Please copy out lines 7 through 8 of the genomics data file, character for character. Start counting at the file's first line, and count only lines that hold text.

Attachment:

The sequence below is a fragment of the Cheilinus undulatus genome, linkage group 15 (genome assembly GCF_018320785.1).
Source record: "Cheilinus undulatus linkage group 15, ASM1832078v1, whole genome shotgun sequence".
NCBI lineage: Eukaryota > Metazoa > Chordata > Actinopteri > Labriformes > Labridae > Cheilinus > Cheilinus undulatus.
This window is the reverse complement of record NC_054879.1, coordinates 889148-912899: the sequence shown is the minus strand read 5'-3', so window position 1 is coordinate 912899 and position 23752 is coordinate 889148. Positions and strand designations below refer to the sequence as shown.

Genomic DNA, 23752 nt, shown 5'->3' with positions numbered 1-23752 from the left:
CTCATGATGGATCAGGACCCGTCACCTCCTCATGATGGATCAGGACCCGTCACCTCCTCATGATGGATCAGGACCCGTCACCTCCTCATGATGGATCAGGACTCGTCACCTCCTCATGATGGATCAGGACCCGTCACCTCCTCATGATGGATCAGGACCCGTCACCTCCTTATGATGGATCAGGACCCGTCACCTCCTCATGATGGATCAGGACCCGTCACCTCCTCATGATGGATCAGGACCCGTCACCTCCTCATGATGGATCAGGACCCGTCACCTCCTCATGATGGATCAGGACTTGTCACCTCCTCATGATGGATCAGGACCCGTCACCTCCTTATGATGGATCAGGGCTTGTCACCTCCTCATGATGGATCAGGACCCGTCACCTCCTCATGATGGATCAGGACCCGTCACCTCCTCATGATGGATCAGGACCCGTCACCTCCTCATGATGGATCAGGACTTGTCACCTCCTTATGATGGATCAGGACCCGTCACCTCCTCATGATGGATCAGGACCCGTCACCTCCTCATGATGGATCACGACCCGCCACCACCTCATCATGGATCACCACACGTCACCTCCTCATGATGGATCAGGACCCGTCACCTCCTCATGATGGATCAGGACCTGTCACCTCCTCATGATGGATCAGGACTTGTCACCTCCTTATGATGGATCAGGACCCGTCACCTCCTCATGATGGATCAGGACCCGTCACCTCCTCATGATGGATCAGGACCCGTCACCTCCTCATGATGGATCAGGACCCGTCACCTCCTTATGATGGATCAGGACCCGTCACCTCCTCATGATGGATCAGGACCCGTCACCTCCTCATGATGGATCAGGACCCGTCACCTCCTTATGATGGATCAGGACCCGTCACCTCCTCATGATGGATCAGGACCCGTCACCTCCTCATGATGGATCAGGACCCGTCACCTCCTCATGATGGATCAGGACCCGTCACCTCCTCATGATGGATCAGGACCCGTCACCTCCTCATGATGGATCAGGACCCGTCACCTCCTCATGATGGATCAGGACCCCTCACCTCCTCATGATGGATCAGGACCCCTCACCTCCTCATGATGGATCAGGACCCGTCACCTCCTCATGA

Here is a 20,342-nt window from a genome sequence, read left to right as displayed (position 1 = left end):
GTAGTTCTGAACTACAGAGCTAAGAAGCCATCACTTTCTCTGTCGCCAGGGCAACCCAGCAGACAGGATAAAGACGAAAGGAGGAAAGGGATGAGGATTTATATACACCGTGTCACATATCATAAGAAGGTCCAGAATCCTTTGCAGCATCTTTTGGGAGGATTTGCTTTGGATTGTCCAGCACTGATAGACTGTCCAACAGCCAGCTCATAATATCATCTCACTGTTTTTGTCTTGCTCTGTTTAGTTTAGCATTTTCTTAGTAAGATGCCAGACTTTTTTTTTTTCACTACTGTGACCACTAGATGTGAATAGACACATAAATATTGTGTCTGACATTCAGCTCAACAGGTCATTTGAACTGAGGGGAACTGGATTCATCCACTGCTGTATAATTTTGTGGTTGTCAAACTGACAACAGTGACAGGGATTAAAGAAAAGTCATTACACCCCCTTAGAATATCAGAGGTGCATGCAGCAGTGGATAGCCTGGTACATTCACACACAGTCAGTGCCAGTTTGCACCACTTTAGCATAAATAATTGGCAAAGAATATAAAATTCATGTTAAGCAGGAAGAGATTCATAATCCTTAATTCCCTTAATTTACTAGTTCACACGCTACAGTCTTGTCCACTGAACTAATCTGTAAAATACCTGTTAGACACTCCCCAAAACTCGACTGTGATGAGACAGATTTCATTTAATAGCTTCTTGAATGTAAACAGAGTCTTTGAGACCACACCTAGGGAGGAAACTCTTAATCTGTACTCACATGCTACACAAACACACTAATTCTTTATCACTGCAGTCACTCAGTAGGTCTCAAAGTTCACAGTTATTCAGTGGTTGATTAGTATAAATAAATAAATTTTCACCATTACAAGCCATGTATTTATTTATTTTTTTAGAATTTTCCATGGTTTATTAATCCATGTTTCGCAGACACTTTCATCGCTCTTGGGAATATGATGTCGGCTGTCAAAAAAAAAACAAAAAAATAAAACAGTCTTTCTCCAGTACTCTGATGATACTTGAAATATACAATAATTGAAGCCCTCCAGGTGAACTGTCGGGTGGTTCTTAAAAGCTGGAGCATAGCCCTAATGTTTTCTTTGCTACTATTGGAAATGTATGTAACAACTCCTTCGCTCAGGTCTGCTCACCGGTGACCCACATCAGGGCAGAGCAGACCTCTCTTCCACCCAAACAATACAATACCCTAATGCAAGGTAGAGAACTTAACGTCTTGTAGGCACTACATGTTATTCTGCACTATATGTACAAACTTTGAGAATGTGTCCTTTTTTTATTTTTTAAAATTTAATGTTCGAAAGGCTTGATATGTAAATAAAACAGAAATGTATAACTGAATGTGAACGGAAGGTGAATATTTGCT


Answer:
Here is a 20,342-nt window from a genome sequence, read left to right as displayed (position 1 = left end):
GTAGTTCTGAACTACAGAGCTAAGAAGCCATCACTTTCTCTGTCGCCAGGGCAACCCAGCAGACAGGATAAAGACGAAAGGAGGAAAGGGATGAGGATTTATATACACCGTGTCACATATCATAAGAAGGTCCAGAATCCTTTGCAGCATCTTTTGGGAGGATTTGCTTTGGATTGTCCAGCACTGATAGACTGTCCAACAGCCAGCTCATAATATCATCTCACTGTTTTTGTCTTGCTCTGTTTAGTTTAGCATTTTCTTAGTAAGATGCCAGACTTTTTTTTTTTCACTACTGTGACCACTAGATGTGAATAGACACATAAATATTGTGTCTGACATTCAGCTCAACAGGTCATTTGAACTGAGGGGAACTGGATTCATCCACTGCTGTATAATTTTGTGGTTGTCAAACTGACAACAGTGACAGGGATTAAAGAAAAGTCATTACACCCCCTTAGAATATCAGAGGTGCATGCAGCAGTGGATAGCCTGGTACATTCACACACAGTCAGTGCCAGTTTGCACCACTTTAGCATAAATAATTGGCAAAGAATATAAAATTCATGTTAAGCAGGAAGAGATTCATAATCCTTAATTCCCTTAATTTACTAGTTCACACGCTACAGTCTTGTCCACTGAACTAATCTGTAAAATACCTGTTAGACACTCCCCAAAACTCGACTGTGATGAGACAGATTTCATTTAATAGCTTCTTGAATGTAAACAGAGTCTTTGAGACCACACCTAGGGAGGAAACTCTTAATCTGTACTCACATGCTACACAAACACACTAATTCTTTATCACTGCAGTCACTCAGTAGGTCTCAAAGTTCACAGTTATTCAGTGGTTGATTAGTATAAATAAATAAATTTTCACCATTACAAGCCATGTATTTATTTATTTTTTTAGAATTTTCCATGGTTTATTAATCCATGTTTCGCAGACACTTTCATCGCTCTTGGGAATATGATGTCGGCTGTCAAAAAAAAAACAAAAAAATAAAACAGTCTTTCTCCAGTACTCTGATGATACTTGAAATATACAATAATTGAAGCCCTCCAGGTGAACTGTCGGGTGGTTCTTAAAAGCTGGAGCATAGCCCTAATGTTTTCTTTGCTACTATTGGAAATGTATGTAACAACTCCTTCGCTCAGGTCTGCTCACCGGTGACCCACATCAGGGCAGAGCAGACCTCTCTTCCACCCAAACAATACAATACCCTAATGCAAGGTAGAGAACTTAACGTCTTGTAGGCACTACATGTTATTCTGCACTATATGTACAAACTTTGAGAATGTGTCCTTTTTTTATTTTTTAAAATTTAATGTTCGAAAGGCTTGATATGTAAATAAAACAGAAATGTATAACTGAATGTGAACGGAAGGTGAATATTTGCT